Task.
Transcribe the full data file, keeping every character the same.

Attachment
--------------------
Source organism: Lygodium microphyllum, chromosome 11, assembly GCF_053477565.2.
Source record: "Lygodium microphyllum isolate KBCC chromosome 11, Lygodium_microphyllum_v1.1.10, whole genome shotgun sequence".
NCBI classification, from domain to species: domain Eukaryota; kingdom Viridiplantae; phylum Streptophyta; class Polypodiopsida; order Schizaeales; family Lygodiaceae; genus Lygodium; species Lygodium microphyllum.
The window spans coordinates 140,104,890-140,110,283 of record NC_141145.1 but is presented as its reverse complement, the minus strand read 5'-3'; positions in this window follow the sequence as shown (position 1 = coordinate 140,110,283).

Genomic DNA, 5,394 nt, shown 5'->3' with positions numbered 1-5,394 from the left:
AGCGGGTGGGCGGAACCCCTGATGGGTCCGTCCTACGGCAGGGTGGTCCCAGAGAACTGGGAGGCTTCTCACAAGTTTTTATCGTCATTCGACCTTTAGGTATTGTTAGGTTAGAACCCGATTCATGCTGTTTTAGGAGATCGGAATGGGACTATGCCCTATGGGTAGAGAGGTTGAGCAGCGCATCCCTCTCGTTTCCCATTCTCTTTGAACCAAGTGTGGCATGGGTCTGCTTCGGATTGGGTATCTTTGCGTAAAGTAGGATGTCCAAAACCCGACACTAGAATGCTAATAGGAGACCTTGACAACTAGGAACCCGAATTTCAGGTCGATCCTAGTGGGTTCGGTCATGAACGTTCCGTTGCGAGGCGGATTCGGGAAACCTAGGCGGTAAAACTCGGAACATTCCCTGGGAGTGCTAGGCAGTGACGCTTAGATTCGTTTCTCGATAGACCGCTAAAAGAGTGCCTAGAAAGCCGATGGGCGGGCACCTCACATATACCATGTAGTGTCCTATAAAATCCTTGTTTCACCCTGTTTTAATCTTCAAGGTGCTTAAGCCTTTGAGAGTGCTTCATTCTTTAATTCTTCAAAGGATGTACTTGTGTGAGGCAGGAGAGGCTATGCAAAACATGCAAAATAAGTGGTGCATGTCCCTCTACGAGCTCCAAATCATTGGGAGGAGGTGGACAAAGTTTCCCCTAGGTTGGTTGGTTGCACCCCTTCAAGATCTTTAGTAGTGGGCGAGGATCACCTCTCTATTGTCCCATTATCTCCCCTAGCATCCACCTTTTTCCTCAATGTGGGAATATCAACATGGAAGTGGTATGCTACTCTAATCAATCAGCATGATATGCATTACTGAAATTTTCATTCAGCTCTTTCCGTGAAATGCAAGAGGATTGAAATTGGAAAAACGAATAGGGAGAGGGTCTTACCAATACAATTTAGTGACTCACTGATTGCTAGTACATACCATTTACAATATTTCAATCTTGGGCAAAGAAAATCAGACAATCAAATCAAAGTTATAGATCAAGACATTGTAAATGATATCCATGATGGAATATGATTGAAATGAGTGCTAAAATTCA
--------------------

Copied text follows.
Source organism: Lygodium microphyllum, chromosome 11, assembly GCF_053477565.2.
Source record: "Lygodium microphyllum isolate KBCC chromosome 11, Lygodium_microphyllum_v1.1.10, whole genome shotgun sequence".
NCBI classification, from domain to species: domain Eukaryota; kingdom Viridiplantae; phylum Streptophyta; class Polypodiopsida; order Schizaeales; family Lygodiaceae; genus Lygodium; species Lygodium microphyllum.
The window spans coordinates 140,104,890-140,110,283 of record NC_141145.1 but is presented as its reverse complement, the minus strand read 5'-3'; positions in this window follow the sequence as shown (position 1 = coordinate 140,110,283).

Genomic DNA, 5,394 nt, shown 5'->3' with positions numbered 1-5,394 from the left:
AGCGGGTGGGCGGAACCCCTGATGGGTCCGTCCTACGGCAGGGTGGTCCCAGAGAACTGGGAGGCTTCTCACAAGTTTTTATCGTCATTCGACCTTTAGGTATTGTTAGGTTAGAACCCGATTCATGCTGTTTTAGGAGATCGGAATGGGACTATGCCCTATGGGTAGAGAGGTTGAGCAGCGCATCCCTCTCGTTTCCCATTCTCTTTGAACCAAGTGTGGCATGGGTCTGCTTCGGATTGGGTATCTTTGCGTAAAGTAGGATGTCCAAAACCCGACACTAGAATGCTAATAGGAGACCTTGACAACTAGGAACCCGAATTTCAGGTCGATCCTAGTGGGTTCGGTCATGAACGTTCCGTTGCGAGGCGGATTCGGGAAACCTAGGCGGTAAAACTCGGAACATTCCCTGGGAGTGCTAGGCAGTGACGCTTAGATTCGTTTCTCGATAGACCGCTAAAAGAGTGCCTAGAAAGCCGATGGGCGGGCACCTCACATATACCATGTAGTGTCCTATAAAATCCTTGTTTCACCCTGTTTTAATCTTCAAGGTGCTTAAGCCTTTGAGAGTGCTTCATTCTTTAATTCTTCAAAGGATGTACTTGTGTGAGGCAGGAGAGGCTATGCAAAACATGCAAAATAAGTGGTGCATGTCCCTCTACGAGCTCCAAATCATTGGGAGGAGGTGGACAAAGTTTCCCCTAGGTTGGTTGGTTGCACCCCTTCAAGATCTTTAGTAGTGGGCGAGGATCACCTCTCTATTGTCCCATTATCTCCCCTAGCATCCACCTTTTTCCTCAATGTGGGAATATCAACATGGAAGTGGTATGCTACTCTAATCAATCAGCATGATATGCATTACTGAAATTTTCATTCAGCTCTTTCCGTGAAATGCAAGAGGATTGAAATTGGAAAAACGAATAGGGAGAGGGTCTTACCAATACAATTTAGTGACTCACTGATTGCTAGTACATACCATTTACAATATTTCAATCTTGGGCAAAGAAAATCAGACAATCAAATCAAAGTTATAGATCAAGACATTGTAAATGATATCCATGATGGAATATGATTGAAATGAGTGCTAAAATTCA